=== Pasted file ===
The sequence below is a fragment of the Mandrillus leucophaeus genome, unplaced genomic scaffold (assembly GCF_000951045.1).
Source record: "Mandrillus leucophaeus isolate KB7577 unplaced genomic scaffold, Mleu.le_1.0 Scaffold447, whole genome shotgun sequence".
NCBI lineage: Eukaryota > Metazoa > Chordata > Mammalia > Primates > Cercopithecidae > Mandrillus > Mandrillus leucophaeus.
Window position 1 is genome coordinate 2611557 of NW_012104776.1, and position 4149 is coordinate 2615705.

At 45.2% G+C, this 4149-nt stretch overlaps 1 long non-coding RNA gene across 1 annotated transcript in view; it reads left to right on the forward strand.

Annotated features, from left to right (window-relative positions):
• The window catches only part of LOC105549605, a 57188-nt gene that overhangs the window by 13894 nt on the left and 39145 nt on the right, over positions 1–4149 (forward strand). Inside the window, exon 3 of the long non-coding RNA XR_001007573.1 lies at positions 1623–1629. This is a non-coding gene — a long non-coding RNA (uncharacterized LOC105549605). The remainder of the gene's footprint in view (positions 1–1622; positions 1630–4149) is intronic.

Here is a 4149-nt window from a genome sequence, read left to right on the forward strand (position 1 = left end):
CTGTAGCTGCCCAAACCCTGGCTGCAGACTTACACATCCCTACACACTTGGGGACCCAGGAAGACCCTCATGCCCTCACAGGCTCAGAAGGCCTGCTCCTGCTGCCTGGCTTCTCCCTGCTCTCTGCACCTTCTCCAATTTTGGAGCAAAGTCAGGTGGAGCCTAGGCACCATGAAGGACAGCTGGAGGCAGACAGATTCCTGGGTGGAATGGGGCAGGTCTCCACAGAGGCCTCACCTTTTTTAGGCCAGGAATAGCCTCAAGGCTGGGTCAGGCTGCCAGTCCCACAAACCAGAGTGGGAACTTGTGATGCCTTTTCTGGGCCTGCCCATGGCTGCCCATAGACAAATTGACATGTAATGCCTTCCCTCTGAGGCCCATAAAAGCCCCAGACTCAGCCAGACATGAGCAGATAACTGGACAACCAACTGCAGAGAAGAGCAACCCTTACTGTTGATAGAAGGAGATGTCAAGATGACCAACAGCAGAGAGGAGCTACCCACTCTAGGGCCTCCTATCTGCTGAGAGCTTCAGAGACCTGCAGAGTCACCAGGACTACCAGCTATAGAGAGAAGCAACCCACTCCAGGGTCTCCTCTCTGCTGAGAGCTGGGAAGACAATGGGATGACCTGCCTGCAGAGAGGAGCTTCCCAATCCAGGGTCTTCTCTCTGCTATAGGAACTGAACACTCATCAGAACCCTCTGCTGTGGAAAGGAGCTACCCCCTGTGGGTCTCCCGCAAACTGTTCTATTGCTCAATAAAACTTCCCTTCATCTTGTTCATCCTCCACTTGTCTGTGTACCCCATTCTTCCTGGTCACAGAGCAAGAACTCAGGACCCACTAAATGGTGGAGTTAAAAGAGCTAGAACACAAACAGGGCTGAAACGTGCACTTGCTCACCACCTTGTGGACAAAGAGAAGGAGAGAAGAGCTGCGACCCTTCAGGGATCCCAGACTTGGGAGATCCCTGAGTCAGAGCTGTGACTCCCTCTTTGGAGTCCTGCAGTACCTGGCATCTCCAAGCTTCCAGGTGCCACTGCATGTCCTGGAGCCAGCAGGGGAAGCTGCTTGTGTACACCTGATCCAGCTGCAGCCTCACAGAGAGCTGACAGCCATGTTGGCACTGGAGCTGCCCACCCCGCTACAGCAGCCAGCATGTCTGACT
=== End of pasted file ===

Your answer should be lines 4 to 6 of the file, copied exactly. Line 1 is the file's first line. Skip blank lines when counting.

Window position 1 is genome coordinate 2611557 of NW_012104776.1, and position 4149 is coordinate 2615705.

At 45.2% G+C, this 4149-nt stretch overlaps 1 long non-coding RNA gene across 1 annotated transcript in view; it reads left to right on the forward strand.

Annotated features, from left to right (window-relative positions):